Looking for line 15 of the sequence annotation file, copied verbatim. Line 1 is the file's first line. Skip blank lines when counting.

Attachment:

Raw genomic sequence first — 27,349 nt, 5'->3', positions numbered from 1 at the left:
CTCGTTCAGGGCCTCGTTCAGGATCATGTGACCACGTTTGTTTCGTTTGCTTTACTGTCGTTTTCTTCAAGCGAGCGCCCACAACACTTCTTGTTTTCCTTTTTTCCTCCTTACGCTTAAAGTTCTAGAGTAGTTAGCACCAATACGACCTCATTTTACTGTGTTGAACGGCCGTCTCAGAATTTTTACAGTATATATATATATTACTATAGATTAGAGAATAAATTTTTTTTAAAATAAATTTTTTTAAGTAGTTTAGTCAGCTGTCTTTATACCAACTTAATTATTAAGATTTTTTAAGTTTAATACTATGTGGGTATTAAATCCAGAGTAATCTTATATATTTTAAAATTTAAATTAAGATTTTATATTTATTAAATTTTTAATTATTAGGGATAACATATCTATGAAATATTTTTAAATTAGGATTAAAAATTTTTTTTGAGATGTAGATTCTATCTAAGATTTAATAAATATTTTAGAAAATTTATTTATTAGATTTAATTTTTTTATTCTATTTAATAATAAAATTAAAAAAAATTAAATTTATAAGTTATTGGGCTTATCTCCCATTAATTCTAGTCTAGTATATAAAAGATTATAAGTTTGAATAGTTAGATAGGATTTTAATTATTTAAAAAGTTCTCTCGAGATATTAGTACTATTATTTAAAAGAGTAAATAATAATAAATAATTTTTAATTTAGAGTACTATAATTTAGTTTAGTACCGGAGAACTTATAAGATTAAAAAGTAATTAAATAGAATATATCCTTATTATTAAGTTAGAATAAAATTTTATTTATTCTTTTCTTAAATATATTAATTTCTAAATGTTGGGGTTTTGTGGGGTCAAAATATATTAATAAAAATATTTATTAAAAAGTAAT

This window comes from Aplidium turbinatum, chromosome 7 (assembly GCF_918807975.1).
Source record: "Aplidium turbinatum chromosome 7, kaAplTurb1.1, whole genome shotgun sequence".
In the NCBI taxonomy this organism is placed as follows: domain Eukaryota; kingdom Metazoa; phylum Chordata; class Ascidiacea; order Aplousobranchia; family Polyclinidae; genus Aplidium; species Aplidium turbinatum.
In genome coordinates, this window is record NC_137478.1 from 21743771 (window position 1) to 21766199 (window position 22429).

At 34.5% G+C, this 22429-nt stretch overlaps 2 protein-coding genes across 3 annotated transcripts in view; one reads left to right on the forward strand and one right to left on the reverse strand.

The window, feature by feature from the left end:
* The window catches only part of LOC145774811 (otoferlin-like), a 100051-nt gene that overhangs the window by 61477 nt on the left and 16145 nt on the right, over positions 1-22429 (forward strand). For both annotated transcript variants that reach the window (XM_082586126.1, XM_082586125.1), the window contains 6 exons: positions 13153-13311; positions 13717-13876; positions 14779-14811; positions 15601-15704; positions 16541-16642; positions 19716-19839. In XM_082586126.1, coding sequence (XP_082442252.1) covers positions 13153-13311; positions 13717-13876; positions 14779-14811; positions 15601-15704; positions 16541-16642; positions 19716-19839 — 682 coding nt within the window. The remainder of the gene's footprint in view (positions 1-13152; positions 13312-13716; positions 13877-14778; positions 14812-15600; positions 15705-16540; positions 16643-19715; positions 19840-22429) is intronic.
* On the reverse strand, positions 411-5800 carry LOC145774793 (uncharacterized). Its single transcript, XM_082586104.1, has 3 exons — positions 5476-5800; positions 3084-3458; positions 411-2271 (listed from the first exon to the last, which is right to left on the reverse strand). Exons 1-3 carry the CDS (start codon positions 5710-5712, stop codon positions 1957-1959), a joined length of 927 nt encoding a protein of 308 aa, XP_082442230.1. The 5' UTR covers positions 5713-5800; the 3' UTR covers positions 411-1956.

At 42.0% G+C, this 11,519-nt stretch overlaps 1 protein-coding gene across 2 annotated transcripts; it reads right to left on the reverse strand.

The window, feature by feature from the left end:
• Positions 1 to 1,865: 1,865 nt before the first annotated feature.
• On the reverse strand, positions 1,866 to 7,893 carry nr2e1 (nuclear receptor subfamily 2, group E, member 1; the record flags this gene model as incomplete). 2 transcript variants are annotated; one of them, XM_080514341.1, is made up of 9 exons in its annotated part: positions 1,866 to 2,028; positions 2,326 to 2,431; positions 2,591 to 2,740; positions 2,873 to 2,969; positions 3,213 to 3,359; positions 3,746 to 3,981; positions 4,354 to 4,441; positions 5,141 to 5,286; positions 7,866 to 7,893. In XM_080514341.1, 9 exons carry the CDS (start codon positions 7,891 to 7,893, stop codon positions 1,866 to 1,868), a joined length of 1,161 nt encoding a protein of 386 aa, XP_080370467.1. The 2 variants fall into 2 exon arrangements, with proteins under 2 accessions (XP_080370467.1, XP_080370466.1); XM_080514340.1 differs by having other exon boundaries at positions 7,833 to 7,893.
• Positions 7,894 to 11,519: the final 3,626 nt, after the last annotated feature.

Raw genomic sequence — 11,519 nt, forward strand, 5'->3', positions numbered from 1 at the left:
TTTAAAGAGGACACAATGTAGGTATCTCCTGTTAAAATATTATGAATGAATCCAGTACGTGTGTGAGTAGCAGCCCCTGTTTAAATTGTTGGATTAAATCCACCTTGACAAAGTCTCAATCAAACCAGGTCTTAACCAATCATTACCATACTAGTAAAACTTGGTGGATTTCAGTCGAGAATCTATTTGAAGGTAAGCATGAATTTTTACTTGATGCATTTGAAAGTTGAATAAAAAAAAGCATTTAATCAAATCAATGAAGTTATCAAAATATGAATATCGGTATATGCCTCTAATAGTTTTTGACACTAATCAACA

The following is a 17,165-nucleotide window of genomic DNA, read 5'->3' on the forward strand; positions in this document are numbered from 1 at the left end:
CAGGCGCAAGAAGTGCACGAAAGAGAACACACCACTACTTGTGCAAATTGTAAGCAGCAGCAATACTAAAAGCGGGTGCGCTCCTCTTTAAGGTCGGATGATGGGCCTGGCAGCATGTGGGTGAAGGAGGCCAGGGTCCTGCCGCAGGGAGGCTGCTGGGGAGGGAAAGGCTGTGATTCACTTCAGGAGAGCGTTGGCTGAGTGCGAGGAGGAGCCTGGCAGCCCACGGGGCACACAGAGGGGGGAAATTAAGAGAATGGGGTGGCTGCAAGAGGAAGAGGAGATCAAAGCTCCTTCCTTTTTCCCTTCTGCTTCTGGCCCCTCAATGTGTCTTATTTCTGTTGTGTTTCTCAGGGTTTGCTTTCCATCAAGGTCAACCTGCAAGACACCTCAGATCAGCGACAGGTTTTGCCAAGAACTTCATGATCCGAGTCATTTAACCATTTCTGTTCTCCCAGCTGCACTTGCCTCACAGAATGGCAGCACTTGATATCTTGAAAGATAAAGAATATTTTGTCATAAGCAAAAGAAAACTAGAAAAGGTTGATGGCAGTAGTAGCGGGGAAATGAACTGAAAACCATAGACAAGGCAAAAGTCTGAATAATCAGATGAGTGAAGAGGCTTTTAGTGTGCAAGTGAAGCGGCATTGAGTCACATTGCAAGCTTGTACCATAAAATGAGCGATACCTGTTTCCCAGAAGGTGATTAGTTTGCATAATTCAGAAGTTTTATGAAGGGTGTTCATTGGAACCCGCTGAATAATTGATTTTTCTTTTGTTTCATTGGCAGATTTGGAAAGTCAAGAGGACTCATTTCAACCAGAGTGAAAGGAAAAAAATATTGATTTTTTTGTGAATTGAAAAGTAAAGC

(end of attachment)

• Positions 7,894 to 11,519: the final 3,626 nt, after the last annotated feature.